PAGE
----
Unless youve been living under a rock, you know that flybarless helicopters using 3-axis stabilization have exploded in popularity. In the past, flybarless controller choices were very limited and costly, but technology has advanced bringing prices down and features up. The Microbeast, manufactured by BeastX in Germany, is a 3-axis gyro system, utilizing MEMS technology that allows RC helicopters to enjoy fully stabilized flybarless flight. At about $200, the Microbeast is a bargain, costing about as much as a high end tail gyro, but with much more functionality and capability.
The Microbeast itself is a single unit, about the size of a small 7- or 8-channel receiver. The base of the case is constructed out of machined aluminum, while the top is plastic. The aluminum case adds some extra mass to the unit, enhancing its ability to work optimally in vibration-prone environments. The overall fit and finish of the case is top notch and screams quality.
The Microbeast is very flexible in terms of the types of receivers it can interface with. Of course, it can be hooked up via multiple wires to any standard receiver, but it can also be configured to work with a single Spektrum satellite receiver or Futabas S-BUS, forgoing a lot of extra wiring and weight. This can be important in smaller setups, where space can be at a premium. In terms of mounting, the Microbeast can be mounted in almost any orientation. The only requirement is that the connector side of the unit must face towards the front or the back of the helicopter.
GAUI X5 TEST BED
I chose to test out the Microbeast on my Gaui X5 helicopter, which I reviewed in flybarred form in a past issue of Heli Pilot. Empire RC was nice enough to provide a flybarless conversion for this helicopter, which consists of a new rotor head block and swash follower, control arms for the main blade grips, a shorter main shaft, and some hardware. Converting over the X5 was easy, taking less than an hour to remove the flybarred rotor head and install the flybarless components. Total weight of parts removed, including the original tail gyro was 7.5 ounces. The weight of the new parts, including the Microbeast was 5.0 ounces, for a nice weight savings of 2.5 ounces.
Rather than mount the Microbeast up on the X5s gyro platform, I chose to attach it to the side of the frames, next to the receiver to keep the wiring runs short. I used the included double-sided foam tape to affix it, after cleaning both mounting surfaces adequately with rubbing alcohol.
Programming is accomplished with a single button and multiple LEDs on the unit itself along with stick movements from the connected transmitter. The steps are clearly laid out in the well written manual. Rather than going through all the programming steps here, you can download the manual by visiting Find.helipilotonline. com/061128. I left all the parameters as recommend, and set the tail gain in the transmitter to 50 percent.
Next, I took the heli outside for its first test flight as a flybarless helicopter. I spooled up normally, and since everything felt fine, I brought it into a 3-foot hover. The entire time, everything felt well controlled and positive, without any bobbles or sluggishness. I was really impressed at the fact that I didnt have to make any adjustments outside of the normal initial setup to get a heli that was totally stable within seconds of spooling it up for the first time.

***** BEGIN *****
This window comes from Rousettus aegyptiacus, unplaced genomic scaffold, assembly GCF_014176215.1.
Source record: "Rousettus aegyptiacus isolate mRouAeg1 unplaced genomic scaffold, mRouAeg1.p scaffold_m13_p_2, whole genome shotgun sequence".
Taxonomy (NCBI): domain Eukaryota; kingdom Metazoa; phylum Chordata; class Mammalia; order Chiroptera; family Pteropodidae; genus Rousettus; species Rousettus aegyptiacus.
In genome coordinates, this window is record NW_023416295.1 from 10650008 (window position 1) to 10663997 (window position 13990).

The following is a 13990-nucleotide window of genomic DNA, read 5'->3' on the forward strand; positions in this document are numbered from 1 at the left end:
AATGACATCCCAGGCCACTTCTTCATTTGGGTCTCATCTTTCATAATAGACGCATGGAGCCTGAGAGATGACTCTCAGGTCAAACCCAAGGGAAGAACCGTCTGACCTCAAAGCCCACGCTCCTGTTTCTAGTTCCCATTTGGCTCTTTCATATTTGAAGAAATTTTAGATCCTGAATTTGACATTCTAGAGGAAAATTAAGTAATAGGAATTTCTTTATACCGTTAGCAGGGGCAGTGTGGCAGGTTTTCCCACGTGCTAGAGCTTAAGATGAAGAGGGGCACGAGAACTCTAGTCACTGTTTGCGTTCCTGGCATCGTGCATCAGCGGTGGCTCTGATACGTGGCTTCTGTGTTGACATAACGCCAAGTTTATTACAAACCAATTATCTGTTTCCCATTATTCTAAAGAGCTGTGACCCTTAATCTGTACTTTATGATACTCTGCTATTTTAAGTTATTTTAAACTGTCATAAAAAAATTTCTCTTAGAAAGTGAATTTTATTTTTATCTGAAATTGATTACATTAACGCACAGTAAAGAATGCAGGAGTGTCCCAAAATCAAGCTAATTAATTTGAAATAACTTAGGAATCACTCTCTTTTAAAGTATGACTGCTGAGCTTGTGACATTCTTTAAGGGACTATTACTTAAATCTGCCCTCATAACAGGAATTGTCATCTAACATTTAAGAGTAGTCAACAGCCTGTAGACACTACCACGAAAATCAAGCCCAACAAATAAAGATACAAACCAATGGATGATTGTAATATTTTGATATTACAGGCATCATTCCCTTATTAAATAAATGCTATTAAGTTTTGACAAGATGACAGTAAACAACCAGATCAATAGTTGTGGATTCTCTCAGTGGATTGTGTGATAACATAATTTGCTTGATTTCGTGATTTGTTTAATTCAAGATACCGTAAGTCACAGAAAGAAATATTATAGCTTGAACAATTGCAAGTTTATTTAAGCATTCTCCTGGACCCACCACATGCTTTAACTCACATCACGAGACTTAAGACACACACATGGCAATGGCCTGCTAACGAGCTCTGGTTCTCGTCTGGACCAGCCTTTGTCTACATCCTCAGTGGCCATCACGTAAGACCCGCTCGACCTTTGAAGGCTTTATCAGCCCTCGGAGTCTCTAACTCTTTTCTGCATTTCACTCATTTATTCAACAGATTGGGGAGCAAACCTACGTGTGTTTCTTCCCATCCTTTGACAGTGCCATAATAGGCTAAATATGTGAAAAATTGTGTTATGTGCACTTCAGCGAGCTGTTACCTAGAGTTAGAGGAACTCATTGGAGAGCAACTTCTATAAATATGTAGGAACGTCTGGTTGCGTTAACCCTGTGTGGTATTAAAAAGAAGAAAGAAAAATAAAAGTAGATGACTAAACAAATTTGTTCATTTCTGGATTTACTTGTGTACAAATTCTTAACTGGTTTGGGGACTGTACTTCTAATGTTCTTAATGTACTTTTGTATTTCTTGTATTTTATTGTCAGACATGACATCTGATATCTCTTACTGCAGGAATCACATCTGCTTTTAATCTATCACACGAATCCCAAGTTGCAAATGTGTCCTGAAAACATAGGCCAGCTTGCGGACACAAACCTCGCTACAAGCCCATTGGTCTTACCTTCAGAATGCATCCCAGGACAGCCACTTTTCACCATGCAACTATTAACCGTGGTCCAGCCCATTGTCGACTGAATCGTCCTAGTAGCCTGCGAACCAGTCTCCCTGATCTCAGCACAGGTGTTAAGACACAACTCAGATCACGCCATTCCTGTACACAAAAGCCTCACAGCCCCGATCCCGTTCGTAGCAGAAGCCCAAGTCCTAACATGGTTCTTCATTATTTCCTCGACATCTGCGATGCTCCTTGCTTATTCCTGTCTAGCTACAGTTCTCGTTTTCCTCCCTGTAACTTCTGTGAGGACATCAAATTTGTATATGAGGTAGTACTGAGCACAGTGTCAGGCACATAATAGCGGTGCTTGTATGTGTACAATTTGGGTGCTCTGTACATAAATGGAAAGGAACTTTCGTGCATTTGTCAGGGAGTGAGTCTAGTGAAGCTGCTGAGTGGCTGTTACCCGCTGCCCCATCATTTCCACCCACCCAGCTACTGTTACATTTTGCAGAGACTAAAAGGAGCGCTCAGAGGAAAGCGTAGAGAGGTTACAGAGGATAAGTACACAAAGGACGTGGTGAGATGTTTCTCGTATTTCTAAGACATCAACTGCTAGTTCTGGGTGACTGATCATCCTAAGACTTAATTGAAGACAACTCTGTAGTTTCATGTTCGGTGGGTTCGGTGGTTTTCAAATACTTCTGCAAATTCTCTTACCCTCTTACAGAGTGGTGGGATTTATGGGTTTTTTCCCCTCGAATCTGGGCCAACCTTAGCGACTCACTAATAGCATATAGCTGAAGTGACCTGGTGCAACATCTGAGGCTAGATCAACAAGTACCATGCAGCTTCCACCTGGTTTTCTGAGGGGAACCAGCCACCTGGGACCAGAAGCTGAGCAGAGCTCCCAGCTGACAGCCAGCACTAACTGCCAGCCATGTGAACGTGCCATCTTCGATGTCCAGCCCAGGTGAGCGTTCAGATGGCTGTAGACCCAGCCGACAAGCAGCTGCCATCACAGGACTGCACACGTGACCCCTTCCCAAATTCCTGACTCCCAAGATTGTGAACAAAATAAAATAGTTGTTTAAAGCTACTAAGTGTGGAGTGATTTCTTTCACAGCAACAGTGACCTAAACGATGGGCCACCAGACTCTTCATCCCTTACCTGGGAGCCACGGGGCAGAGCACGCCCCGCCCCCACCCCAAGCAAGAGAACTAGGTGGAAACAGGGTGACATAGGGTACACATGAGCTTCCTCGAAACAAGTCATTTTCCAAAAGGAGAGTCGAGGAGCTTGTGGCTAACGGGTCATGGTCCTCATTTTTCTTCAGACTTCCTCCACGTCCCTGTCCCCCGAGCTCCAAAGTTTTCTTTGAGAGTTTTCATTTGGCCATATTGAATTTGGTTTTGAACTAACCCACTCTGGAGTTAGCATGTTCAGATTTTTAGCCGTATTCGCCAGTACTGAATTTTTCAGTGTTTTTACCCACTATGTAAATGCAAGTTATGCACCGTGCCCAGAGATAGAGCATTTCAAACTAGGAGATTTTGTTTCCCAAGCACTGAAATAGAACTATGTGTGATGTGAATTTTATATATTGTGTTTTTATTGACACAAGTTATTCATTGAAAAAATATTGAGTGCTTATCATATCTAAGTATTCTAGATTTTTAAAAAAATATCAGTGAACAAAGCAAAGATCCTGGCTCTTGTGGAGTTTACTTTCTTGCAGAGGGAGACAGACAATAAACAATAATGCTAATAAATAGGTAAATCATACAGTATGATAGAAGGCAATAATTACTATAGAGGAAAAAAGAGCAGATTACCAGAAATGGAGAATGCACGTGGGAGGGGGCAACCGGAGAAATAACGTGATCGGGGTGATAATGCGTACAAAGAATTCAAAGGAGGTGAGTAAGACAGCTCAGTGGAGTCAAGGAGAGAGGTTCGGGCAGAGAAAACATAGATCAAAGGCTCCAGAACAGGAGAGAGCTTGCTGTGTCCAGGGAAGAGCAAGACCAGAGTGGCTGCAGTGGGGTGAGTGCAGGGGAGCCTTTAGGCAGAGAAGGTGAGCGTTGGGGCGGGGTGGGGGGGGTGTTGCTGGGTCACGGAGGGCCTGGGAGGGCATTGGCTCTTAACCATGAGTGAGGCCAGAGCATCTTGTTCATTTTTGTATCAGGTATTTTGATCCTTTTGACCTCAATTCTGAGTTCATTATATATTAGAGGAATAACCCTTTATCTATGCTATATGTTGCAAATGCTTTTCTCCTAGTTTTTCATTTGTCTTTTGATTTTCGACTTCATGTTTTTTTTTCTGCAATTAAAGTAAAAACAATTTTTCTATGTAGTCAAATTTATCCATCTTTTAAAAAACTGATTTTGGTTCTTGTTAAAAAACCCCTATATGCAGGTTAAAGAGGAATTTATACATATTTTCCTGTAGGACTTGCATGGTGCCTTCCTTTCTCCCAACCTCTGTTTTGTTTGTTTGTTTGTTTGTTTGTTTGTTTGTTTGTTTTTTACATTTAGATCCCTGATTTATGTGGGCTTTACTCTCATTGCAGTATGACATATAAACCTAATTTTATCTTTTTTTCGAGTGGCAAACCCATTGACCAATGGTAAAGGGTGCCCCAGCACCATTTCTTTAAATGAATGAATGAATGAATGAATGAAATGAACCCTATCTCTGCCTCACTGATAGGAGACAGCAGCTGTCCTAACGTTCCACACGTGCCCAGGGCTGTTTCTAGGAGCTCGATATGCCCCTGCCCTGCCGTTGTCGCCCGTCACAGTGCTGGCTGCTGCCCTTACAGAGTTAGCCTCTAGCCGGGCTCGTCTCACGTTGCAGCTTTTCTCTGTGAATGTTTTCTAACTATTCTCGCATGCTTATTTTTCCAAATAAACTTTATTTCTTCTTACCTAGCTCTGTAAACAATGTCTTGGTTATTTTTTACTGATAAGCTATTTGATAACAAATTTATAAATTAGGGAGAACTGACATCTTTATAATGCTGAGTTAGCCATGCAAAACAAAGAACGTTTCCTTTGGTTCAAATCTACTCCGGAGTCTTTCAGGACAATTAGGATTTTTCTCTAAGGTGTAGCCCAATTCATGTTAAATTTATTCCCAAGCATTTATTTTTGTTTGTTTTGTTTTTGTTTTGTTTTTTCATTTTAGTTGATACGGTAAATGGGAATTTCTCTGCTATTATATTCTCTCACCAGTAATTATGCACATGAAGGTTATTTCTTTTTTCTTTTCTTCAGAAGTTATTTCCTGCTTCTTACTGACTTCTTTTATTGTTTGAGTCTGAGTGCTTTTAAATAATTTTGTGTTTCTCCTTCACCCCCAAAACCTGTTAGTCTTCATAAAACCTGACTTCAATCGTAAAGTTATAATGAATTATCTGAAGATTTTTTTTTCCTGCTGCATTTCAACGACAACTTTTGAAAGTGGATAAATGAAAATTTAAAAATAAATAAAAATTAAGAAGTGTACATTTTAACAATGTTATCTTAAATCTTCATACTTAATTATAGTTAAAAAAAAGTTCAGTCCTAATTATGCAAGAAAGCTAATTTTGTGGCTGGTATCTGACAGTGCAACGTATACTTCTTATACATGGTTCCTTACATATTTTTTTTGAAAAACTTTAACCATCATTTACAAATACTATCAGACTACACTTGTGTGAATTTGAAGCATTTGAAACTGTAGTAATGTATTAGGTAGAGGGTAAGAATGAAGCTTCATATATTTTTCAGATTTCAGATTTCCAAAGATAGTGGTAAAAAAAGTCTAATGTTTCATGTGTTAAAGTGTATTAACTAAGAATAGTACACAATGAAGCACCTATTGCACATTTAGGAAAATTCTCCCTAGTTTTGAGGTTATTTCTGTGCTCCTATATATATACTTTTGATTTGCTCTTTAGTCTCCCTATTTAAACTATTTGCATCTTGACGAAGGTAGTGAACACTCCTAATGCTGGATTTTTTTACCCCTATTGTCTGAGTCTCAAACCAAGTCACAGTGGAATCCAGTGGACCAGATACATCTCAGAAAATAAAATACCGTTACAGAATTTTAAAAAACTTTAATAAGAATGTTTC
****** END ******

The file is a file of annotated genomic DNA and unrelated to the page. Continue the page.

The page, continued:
Prior to performing any of the flybarless modifications, I used my Eagle Tree flight recorder to measure hover power required. At 2200 rpm, in the original flybarred configuration, it took 478 watts to hover out of ground effect. With the Microbeast and the flybarless head, it took only 448 watts to hover, over a 6 percent gain in efficiency. The gain is probably more significant once the helicopter is pushed harder, as the flybar is no longer fighting the actions of the main rotor blades. This improvement translates into more flight time and more reserve power for 3D flight.
After performing my controlled tests, it was time to let the Microbeast stretch its legs. In fast forward flight, the Microbeast made the X5 feel even better than it already was, with the X5 holding a perfect line across the horizon, without any pitch up or pitch down. Loops and rolls also tracked perfectly. For 3D pilots, the default sport settings, limits the flip rate to about 1 every 2 seconds, which is a tad slow for my tastes. I later switched it to the extreme settings, which greatly sped up the cyclic controls. I dialed in a little exponential on my transmitter to soften up the control around center while still maintaining a fast flip rate.
The Microbeast also excelled at keeping the tail rotor in check, holding a very consistent pirouette rate from hover though moderate speed forward flight. During hard punchouts from a hover, the tail rotor barely moves and in backwards flight holds the tail like a vise. This was all at the default gain settings that I had originally programmed into my radio during initial setup. I havent had a reason to change it yet from this initial setting.
MICROBEAST TECHNICAL DESIGN DETAILS
The Microbeast is a 3-axis electronic stability augmentation system (SAS) recently introduced by Beastx and that is distributed by Horizon Hobby. I had a unique opportunity to discuss its development with Markus, the president and owner of Freakware, www.freakware. de, the German company that produces the Microbeast, and I also had the chance to chat with Hans, the original designer of the Microbeast. This unit (a flybarless œblack box) is an all-German design and it is manufactured in Germany.